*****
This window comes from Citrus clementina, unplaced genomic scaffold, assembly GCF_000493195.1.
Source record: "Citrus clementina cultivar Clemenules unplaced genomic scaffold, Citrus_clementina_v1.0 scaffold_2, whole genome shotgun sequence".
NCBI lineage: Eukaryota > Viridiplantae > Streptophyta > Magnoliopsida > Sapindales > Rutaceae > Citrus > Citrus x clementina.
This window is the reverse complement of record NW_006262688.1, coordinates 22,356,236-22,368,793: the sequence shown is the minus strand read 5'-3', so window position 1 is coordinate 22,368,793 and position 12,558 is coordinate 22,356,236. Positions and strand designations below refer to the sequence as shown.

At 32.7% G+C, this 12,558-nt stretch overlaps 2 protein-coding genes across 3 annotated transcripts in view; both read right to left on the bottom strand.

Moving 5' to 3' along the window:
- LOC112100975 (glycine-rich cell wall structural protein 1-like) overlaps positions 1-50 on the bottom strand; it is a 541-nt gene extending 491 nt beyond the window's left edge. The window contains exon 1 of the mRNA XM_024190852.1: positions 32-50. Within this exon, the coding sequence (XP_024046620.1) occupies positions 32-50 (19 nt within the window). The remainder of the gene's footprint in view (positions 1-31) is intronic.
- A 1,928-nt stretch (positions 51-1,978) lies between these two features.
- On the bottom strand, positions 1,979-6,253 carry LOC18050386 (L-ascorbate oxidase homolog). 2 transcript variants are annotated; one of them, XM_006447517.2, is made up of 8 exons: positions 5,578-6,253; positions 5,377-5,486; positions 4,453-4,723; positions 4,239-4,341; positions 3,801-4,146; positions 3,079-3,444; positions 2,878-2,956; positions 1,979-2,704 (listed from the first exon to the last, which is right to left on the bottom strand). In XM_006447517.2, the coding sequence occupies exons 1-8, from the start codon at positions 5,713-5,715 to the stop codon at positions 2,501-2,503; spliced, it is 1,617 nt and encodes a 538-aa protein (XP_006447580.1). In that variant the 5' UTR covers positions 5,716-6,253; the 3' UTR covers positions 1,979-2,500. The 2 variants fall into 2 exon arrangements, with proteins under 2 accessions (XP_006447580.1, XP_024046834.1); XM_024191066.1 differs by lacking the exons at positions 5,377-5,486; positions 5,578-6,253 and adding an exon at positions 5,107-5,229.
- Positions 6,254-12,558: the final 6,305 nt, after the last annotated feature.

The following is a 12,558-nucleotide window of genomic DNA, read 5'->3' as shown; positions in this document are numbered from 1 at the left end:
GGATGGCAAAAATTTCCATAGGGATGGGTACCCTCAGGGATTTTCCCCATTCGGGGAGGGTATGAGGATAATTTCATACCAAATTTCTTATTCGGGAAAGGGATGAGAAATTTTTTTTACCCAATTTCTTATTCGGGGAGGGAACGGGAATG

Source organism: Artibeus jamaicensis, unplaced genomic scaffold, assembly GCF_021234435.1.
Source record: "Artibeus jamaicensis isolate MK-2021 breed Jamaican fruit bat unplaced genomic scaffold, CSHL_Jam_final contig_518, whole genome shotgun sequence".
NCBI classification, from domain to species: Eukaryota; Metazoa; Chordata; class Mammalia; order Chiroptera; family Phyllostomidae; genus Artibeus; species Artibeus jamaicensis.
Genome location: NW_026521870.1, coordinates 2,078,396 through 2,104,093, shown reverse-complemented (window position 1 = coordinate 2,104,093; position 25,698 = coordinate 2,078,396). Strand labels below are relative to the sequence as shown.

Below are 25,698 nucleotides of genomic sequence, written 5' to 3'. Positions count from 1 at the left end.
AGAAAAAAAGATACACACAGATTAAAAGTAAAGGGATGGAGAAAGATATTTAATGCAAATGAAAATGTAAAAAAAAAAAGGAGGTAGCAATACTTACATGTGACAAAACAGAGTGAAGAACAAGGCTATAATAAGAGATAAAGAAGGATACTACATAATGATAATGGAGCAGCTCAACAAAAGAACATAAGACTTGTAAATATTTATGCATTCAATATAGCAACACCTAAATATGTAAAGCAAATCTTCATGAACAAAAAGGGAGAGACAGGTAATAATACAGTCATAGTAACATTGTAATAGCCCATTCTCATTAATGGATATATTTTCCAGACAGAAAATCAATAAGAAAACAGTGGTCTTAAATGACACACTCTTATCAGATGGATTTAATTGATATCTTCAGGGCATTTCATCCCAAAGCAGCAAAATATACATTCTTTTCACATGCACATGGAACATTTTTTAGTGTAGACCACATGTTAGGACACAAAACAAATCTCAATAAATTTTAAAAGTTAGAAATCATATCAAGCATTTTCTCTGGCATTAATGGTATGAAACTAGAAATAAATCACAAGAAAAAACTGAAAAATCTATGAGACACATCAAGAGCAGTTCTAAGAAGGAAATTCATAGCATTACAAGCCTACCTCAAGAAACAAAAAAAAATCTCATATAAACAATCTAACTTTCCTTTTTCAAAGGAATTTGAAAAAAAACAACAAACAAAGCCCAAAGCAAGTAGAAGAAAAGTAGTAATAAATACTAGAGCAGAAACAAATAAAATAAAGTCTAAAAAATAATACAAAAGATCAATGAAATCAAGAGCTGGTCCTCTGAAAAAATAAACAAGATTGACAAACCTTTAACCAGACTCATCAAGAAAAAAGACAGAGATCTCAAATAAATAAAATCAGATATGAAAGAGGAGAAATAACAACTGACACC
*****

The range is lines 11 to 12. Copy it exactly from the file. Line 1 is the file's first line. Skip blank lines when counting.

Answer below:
The following is a 12,558-nucleotide window of genomic DNA, read 5'->3' as shown; positions in this document are numbered from 1 at the left end:
GGATGGCAAAAATTTCCATAGGGATGGGTACCCTCAGGGATTTTCCCCATTCGGGGAGGGTATGAGGATAATTTCATACCAAATTTCTTATTCGGGAAAGGGATGAGAAATTTTTTTTACCCAATTTCTTATTCGGGGAGGGAACGGGAATG